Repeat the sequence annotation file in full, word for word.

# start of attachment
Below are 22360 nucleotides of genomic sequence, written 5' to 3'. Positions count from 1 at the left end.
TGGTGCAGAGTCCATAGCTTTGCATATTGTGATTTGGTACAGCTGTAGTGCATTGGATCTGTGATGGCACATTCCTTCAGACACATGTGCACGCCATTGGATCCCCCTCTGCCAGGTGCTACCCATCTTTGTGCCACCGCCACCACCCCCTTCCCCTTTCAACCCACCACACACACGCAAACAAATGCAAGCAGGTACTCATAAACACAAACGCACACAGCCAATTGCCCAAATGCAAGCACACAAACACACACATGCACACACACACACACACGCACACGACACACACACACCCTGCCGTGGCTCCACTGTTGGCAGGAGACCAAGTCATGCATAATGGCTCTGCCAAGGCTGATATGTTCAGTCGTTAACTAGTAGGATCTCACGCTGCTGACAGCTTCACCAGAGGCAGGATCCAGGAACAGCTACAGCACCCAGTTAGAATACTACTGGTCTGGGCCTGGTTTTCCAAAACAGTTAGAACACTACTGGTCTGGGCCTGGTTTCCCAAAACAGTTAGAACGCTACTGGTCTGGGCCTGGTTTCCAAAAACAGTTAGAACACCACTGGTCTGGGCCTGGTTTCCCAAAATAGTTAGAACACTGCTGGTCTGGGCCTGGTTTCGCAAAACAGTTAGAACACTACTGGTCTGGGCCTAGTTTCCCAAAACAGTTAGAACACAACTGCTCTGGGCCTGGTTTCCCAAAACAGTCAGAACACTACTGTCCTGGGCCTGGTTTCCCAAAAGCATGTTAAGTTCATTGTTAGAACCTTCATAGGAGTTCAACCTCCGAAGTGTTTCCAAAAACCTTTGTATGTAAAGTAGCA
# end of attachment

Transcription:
Below are 22360 nucleotides of genomic sequence, written 5' to 3'. Positions count from 1 at the left end.
TGGTGCAGAGTCCATAGCTTTGCATATTGTGATTTGGTACAGCTGTAGTGCATTGGATCTGTGATGGCACATTCCTTCAGACACATGTGCACGCCATTGGATCCCCCTCTGCCAGGTGCTACCCATCTTTGTGCCACCGCCACCACCCCCTTCCCCTTTCAACCCACCACACACACGCAAACAAATGCAAGCAGGTACTCATAAACACAAACGCACACAGCCAATTGCCCAAATGCAAGCACACAAACACACACATGCACACACACACACACACGCACACGACACACACACACCCTGCCGTGGCTCCACTGTTGGCAGGAGACCAAGTCATGCATAATGGCTCTGCCAAGGCTGATATGTTCAGTCGTTAACTAGTAGGATCTCACGCTGCTGACAGCTTCACCAGAGGCAGGATCCAGGAACAGCTACAGCACCCAGTTAGAATACTACTGGTCTGGGCCTGGTTTTCCAAAACAGTTAGAACACTACTGGTCTGGGCCTGGTTTCCCAAAACAGTTAGAACGCTACTGGTCTGGGCCTGGTTTCCAAAAACAGTTAGAACACCACTGGTCTGGGCCTGGTTTCCCAAAATAGTTAGAACACTGCTGGTCTGGGCCTGGTTTCGCAAAACAGTTAGAACACTACTGGTCTGGGCCTAGTTTCCCAAAACAGTTAGAACACAACTGCTCTGGGCCTGGTTTCCCAAAACAGTCAGAACACTACTGTCCTGGGCCTGGTTTCCCAAAAGCATGTTAAGTTCATTGTTAGAACCTTCATAGGAGTTCAACCTCCGAAGTGTTTCCAAAAACCTTTGTATGTAAAGTAGCA